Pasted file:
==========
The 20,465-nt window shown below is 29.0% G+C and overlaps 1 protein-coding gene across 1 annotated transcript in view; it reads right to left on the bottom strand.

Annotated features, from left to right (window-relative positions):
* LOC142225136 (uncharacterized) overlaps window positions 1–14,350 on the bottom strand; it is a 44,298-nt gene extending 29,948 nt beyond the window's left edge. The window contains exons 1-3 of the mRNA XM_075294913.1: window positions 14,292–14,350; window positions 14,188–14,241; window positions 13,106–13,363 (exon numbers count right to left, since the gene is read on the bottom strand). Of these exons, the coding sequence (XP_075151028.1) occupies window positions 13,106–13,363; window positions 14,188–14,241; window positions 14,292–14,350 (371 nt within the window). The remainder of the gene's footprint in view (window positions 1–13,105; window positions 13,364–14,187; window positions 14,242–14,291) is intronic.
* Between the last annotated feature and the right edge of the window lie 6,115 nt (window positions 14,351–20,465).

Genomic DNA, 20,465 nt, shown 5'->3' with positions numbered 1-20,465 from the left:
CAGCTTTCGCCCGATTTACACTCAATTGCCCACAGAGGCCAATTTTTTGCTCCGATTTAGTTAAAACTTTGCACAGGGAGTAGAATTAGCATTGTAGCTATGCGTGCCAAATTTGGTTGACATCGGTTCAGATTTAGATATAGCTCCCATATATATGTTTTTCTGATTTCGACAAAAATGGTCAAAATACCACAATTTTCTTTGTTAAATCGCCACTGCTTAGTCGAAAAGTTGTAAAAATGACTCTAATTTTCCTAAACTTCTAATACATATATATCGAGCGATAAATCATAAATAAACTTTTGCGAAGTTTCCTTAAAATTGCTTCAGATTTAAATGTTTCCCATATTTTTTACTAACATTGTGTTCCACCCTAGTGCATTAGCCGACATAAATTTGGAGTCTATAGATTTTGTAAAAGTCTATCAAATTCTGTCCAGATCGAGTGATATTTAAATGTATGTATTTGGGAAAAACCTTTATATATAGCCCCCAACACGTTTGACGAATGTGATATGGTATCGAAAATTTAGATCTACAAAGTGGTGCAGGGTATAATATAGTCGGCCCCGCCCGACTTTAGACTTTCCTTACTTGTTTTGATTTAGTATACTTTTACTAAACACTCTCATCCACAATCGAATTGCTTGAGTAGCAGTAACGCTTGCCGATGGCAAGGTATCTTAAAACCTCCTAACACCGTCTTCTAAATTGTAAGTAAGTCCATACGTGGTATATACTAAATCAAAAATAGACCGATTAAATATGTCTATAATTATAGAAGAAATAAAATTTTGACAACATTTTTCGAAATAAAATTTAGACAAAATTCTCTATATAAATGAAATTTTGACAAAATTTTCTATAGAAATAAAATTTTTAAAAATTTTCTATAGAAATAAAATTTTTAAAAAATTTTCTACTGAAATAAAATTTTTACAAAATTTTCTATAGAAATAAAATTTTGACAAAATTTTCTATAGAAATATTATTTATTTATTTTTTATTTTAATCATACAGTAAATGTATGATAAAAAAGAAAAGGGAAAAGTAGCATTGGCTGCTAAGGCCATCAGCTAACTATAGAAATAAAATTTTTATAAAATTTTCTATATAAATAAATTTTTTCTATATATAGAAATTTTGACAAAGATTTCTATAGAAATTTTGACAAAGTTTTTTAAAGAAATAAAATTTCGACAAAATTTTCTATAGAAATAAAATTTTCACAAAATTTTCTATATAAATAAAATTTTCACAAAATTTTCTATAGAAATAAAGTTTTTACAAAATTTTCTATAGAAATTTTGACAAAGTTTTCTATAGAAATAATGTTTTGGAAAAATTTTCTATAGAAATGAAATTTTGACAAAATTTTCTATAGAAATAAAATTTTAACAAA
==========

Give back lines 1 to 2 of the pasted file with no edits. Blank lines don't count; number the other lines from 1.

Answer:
The 20,465-nt window shown below is 29.0% G+C and overlaps 1 protein-coding gene across 1 annotated transcript in view; it reads right to left on the bottom strand.

Annotated features, from left to right (window-relative positions):